What about Management positions? Recruiters focus on candidates’ non-technical projects with a connection to people skills. Mangers hire team members and are responsible for creating the product deliverable without inputting the tech behind it. Therefore, interviewers look for software developers with sharpened people skills that can reliably manage personnel.

A question senior management candidates receive is: “If you have reporting staff, how would these staff members describe your relationship with them? They’d answer it thusly:

    • Managers have a set of practices they believe in. So starting with a management philosophy is a great place to talk about those practices, such as, “I believe engineers produce the best products when they’re included in the design process and have flexibility in which components they get to work on.”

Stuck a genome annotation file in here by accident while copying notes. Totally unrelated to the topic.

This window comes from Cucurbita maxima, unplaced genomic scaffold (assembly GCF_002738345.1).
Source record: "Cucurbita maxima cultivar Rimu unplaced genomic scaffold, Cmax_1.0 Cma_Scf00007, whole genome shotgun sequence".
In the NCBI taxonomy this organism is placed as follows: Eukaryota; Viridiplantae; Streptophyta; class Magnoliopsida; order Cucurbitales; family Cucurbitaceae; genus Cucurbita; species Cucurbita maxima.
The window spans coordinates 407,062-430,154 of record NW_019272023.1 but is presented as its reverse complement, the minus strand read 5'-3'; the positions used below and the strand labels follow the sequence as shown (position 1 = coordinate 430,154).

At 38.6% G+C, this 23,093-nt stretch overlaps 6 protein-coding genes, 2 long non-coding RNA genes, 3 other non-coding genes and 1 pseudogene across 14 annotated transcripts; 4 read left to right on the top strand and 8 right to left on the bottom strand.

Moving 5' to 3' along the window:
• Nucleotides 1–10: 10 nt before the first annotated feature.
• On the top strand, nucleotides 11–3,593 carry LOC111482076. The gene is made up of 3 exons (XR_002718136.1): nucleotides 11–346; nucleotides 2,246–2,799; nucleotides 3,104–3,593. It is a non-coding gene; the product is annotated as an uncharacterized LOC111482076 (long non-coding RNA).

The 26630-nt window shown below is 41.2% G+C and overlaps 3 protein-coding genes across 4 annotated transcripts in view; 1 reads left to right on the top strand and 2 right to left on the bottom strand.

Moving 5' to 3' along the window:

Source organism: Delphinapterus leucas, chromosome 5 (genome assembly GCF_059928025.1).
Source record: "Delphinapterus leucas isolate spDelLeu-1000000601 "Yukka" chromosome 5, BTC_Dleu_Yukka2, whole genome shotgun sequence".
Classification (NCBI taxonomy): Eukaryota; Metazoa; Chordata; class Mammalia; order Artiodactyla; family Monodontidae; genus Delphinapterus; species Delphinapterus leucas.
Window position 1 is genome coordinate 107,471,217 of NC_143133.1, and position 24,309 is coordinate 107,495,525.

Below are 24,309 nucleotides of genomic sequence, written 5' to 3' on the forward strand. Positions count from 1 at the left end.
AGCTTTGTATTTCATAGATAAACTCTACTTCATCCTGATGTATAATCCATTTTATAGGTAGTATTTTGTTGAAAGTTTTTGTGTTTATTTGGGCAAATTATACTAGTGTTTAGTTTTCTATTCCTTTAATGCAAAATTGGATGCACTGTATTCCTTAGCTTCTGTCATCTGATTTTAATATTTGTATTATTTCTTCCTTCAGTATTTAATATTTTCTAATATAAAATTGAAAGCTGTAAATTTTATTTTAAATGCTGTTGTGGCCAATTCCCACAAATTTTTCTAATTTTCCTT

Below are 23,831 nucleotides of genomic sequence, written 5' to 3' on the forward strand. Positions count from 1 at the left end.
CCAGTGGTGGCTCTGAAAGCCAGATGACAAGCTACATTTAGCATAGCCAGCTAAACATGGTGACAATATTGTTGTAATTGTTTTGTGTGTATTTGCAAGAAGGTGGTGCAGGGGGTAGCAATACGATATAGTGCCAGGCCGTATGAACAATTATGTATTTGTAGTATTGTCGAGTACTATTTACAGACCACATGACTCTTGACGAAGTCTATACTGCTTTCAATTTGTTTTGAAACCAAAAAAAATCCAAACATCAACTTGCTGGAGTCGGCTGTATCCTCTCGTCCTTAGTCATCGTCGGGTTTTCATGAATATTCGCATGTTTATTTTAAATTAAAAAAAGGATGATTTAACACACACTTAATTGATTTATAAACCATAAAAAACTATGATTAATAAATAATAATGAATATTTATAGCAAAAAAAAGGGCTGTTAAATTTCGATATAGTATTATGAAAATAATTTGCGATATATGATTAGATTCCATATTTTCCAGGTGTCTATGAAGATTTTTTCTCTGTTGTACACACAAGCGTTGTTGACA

• Discuss which practices make this philosophy possible, including how to break down and assign work, task-track, and resolve conflict, such as “I like to structure work into quarterly goals and have engineers break down high-level goals into smaller tasks. For product design, engineers are in a design sprint process.”
  • Finally, relate back to the original question by concluding with outcomes leading to happy and productive engineers like, “in prior leadership positions, these practices led to a sense of ownership and responsibility across the team, exemplified by our product being delivered on time and our average engineer tenure being one-year higher than industry average.”

Preparing for a senior-level interview, then, means different preparation depending on what your track will be. And deciding which track to take requires study, thoughtful comparisons, and the help of someone who’s been there, like a coach who can dedicate their time to your quest.

If you’d be interested in learning more about Engineering Interview Prep, click here.

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Written by Lorenz Menendez